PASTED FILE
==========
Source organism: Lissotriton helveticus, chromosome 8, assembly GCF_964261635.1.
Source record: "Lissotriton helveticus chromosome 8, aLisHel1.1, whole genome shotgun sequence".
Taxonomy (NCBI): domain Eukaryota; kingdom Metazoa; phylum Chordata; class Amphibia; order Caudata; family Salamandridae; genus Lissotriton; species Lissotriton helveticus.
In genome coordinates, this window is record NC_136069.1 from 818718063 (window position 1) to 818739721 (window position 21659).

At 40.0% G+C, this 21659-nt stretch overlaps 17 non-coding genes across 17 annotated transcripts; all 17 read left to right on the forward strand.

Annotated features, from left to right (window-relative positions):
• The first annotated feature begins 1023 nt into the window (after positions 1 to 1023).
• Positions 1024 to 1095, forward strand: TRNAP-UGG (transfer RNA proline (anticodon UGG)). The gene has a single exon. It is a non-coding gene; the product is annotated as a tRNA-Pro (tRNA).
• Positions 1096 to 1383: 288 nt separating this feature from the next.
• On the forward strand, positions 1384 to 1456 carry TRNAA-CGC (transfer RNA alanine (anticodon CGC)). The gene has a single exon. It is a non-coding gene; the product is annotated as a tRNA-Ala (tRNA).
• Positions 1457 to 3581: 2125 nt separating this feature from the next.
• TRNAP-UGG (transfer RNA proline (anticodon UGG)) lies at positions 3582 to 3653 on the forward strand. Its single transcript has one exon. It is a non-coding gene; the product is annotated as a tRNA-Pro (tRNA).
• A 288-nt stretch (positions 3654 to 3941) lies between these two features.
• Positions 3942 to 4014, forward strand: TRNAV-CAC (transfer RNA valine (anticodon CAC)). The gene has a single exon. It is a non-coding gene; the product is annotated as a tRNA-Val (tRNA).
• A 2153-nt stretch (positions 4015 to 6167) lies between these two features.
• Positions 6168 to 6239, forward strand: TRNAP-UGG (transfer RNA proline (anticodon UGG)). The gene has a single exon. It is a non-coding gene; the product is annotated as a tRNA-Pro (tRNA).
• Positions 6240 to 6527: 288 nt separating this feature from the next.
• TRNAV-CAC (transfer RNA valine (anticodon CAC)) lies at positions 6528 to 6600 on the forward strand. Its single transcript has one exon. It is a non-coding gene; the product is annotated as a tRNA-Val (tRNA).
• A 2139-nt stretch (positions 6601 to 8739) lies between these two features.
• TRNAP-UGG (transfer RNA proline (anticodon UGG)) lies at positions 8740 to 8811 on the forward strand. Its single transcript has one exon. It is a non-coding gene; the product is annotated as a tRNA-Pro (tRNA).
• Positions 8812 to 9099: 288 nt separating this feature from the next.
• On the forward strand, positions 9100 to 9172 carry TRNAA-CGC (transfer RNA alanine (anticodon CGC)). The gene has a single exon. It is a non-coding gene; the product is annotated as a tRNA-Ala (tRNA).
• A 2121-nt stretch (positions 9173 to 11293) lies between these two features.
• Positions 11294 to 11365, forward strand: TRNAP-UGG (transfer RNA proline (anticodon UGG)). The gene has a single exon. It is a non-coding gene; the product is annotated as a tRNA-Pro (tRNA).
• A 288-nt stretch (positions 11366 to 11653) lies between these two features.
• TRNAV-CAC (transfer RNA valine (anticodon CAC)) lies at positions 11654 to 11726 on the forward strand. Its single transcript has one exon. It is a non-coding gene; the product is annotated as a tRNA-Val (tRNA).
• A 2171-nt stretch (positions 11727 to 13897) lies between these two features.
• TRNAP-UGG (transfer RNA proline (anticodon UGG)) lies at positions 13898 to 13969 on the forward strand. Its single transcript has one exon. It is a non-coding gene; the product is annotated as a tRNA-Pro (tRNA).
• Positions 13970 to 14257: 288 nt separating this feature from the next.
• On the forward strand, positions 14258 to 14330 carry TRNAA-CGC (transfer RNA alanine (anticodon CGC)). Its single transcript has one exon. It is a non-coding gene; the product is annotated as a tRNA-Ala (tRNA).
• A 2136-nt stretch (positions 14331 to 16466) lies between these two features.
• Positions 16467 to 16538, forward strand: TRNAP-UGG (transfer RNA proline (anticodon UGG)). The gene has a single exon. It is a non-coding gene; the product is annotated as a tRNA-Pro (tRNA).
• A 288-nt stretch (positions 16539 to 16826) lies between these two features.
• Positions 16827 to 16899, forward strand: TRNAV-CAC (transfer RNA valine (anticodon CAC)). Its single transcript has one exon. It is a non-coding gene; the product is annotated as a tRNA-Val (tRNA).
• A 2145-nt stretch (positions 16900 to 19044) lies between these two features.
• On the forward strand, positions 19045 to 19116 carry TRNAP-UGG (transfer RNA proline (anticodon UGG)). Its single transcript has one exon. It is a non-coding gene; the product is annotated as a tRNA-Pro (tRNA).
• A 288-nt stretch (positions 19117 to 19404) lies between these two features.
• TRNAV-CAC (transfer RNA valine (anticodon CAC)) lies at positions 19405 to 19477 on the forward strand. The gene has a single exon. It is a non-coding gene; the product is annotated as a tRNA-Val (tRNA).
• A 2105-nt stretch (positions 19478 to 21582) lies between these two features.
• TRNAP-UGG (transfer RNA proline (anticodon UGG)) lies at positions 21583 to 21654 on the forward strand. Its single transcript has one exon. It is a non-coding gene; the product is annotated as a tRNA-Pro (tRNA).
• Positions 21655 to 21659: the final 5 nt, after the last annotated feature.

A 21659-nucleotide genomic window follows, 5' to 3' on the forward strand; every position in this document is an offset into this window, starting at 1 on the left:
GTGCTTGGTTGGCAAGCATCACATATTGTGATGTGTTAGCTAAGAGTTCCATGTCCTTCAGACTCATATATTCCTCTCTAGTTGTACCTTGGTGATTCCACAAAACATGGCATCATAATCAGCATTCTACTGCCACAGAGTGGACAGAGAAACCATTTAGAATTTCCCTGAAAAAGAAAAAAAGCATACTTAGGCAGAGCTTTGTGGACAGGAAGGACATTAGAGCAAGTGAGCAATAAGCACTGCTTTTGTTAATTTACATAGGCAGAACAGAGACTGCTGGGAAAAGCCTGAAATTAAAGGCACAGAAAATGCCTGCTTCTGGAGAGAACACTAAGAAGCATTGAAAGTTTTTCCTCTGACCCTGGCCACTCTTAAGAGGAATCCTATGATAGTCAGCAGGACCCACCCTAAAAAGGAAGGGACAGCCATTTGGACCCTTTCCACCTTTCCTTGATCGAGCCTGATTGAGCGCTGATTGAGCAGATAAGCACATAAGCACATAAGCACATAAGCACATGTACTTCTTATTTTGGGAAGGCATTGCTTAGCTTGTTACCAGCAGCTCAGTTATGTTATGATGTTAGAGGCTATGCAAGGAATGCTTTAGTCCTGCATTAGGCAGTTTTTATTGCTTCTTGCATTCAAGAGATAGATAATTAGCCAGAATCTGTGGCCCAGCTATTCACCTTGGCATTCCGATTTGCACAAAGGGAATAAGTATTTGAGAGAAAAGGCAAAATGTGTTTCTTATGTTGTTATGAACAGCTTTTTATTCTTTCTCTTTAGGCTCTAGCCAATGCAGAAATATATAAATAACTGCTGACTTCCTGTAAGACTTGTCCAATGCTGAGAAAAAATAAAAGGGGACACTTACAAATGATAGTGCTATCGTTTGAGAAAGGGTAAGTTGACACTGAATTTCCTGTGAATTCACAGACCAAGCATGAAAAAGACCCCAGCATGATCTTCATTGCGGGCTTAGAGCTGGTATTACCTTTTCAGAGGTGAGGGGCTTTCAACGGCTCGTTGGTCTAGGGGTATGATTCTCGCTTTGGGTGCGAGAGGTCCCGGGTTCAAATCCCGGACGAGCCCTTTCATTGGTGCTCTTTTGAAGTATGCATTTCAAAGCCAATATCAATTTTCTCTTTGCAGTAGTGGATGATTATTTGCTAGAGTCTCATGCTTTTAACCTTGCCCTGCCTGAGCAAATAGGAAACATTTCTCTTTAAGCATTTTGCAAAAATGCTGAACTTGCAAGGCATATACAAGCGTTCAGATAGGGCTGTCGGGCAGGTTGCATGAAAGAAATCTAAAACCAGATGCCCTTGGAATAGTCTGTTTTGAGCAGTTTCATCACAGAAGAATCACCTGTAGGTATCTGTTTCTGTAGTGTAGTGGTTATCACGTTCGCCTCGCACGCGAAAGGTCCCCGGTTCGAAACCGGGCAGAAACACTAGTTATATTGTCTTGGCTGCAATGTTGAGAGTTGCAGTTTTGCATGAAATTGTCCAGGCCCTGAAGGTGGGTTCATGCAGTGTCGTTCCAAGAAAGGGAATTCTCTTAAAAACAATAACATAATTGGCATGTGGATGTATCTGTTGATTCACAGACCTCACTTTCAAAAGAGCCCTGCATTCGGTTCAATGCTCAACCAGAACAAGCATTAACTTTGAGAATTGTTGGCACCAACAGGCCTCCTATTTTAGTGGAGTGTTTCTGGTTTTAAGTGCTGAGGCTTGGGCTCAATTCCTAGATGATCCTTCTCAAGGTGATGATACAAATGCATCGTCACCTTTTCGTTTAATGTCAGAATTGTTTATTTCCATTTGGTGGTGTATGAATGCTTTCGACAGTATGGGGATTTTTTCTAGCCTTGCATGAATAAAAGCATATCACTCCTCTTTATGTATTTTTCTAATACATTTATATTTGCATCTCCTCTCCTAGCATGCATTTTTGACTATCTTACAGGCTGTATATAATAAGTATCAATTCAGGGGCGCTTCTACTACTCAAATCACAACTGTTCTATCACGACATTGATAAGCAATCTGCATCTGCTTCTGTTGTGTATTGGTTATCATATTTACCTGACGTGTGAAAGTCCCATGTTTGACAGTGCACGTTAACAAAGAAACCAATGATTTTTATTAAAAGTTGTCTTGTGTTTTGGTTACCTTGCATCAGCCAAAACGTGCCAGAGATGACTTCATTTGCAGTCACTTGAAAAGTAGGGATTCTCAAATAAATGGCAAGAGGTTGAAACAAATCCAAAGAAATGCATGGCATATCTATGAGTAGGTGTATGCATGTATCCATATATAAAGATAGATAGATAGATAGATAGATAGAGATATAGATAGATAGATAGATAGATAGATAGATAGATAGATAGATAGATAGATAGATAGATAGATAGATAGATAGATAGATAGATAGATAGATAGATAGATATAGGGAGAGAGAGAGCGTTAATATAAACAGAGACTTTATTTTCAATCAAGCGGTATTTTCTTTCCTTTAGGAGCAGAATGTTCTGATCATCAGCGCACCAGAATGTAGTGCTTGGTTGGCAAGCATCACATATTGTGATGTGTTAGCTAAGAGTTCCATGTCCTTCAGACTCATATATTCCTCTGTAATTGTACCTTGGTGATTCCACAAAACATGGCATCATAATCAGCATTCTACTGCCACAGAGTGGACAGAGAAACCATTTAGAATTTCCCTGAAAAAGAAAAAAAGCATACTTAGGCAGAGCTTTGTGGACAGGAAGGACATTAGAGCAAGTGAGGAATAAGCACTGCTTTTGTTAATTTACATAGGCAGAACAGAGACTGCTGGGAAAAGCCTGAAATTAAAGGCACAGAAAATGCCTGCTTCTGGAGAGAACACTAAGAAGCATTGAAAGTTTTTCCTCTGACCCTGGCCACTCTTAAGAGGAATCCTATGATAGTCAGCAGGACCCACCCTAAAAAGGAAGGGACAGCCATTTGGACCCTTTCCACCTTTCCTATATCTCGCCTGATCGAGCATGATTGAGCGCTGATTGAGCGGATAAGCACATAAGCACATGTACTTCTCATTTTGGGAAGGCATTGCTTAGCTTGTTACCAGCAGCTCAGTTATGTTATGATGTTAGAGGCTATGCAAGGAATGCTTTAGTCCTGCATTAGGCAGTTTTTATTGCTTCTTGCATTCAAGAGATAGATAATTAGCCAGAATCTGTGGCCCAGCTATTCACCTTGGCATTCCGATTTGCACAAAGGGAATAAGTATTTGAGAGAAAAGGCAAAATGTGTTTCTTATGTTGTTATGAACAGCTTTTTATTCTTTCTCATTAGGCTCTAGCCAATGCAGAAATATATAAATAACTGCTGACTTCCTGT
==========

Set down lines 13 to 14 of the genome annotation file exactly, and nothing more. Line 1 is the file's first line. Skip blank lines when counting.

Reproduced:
• A 288-nt stretch (positions 3654 to 3941) lies between these two features.
• Positions 3942 to 4014, forward strand: TRNAV-CAC (transfer RNA valine (anticodon CAC)). The gene has a single exon. It is a non-coding gene; the product is annotated as a tRNA-Val (tRNA).